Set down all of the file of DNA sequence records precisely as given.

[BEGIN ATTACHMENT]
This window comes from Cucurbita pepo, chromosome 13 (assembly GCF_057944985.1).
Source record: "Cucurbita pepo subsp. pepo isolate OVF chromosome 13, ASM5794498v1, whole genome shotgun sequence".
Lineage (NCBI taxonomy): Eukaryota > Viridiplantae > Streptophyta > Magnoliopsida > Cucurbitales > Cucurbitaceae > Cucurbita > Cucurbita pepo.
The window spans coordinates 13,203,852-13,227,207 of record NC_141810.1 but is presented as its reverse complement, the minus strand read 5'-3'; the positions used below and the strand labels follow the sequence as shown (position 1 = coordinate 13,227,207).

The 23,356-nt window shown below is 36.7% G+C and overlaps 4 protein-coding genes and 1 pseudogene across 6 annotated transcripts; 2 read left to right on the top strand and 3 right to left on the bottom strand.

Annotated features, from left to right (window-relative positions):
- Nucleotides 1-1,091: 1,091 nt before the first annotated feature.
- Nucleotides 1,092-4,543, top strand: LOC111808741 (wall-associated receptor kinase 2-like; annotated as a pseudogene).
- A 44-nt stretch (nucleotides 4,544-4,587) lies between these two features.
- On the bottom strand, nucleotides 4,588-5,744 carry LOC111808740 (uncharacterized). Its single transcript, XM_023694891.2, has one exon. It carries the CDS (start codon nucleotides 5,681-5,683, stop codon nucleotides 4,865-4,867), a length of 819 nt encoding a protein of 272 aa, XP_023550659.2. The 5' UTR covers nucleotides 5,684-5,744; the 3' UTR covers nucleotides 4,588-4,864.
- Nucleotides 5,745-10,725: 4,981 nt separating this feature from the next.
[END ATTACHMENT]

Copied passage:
This window comes from Cucurbita pepo, chromosome 13 (assembly GCF_057944985.1).
Source record: "Cucurbita pepo subsp. pepo isolate OVF chromosome 13, ASM5794498v1, whole genome shotgun sequence".
Lineage (NCBI taxonomy): Eukaryota > Viridiplantae > Streptophyta > Magnoliopsida > Cucurbitales > Cucurbitaceae > Cucurbita > Cucurbita pepo.
The window spans coordinates 13,203,852-13,227,207 of record NC_141810.1 but is presented as its reverse complement, the minus strand read 5'-3'; the positions used below and the strand labels follow the sequence as shown (position 1 = coordinate 13,227,207).

The 23,356-nt window shown below is 36.7% G+C and overlaps 4 protein-coding genes and 1 pseudogene across 6 annotated transcripts; 2 read left to right on the top strand and 3 right to left on the bottom strand.

Annotated features, from left to right (window-relative positions):
- Nucleotides 1-1,091: 1,091 nt before the first annotated feature.
- Nucleotides 1,092-4,543, top strand: LOC111808741 (wall-associated receptor kinase 2-like; annotated as a pseudogene).
- A 44-nt stretch (nucleotides 4,544-4,587) lies between these two features.
- On the bottom strand, nucleotides 4,588-5,744 carry LOC111808740 (uncharacterized). Its single transcript, XM_023694891.2, has one exon. It carries the CDS (start codon nucleotides 5,681-5,683, stop codon nucleotides 4,865-4,867), a length of 819 nt encoding a protein of 272 aa, XP_023550659.2. The 5' UTR covers nucleotides 5,684-5,744; the 3' UTR covers nucleotides 4,588-4,864.
- Nucleotides 5,745-10,725: 4,981 nt separating this feature from the next.